Norovirus vomiting bug spreads from South Shields hospital to nearby dementia centre

The winter vomiting bug has spread to Haven Court.
The winter vomiting bug has spread to Haven Court.

The outbreak of winter vomiting bug Norovirus has spread from South Tyneside District Hospital to a nearby dementia centre.

Haven Court, in the grounds of the South Shields hospital, is not accepting any new admissions until all current residents are symptom free.

The number of affected cases on the premises, an integrated health and care facility which provides both health and social care for older residents, has still to be revealed.

South Tyneside District Hospital is repeating its appeal to visitors to stay away from both the hospital and Haven Court if they have been feeling unwell with symptoms of diarrhoea and vomiting.

A spokesman said: "The trust is continuing to manage an outbreak within the hospital and working hard to make sure it does not spread any further."

Norovirus, which is very infectious, is the most common stomach bug in the UK.

It is generally mild and most people make a full recovery within one to two days.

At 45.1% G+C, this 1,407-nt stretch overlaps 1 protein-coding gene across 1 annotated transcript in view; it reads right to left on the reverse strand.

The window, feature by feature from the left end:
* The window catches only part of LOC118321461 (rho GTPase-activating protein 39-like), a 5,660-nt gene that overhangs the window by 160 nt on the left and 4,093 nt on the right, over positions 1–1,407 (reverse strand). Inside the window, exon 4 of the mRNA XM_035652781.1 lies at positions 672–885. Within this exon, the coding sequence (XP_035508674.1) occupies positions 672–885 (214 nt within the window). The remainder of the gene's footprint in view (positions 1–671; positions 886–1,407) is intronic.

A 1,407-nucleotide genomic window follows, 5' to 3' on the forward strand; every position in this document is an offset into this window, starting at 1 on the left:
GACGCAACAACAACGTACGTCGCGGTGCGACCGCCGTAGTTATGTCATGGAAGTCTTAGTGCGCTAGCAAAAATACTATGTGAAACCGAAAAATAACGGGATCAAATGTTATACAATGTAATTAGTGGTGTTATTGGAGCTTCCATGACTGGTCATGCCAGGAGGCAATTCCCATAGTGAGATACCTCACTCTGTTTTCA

People should wait until they have been symptom-free for 48 hours before visiting relatives and friends.

Visiting at both the hospital and Haven Court is also restricted to two visitors per patient and no children under the age of 14

The Gazette revealed earlier this week how three wards at the hospital had closed to prevent the stomach virus from spreading.

South Tyneside NHS Foundation Trust’s medical director, Dr Shaz Wahid, said: “We continue to have wards closed while we deal with an outbreak of Norovirus.

"Whilst it is a short-lived illness from which most people recover without treatment, we must do all we can to protect vulnerable patients.

"We know how important visiting is to patients, and their relatives, friends and carers, and we really appreciate the public’s support in helping us to protect patients.

"Our infection prevention and control team are working extremely hard to prevent transmission of the illness, including constantly monitoring all ward areas to ensure that appropriate measures are in place so that affected areas can be re-opened as quickly as possible.”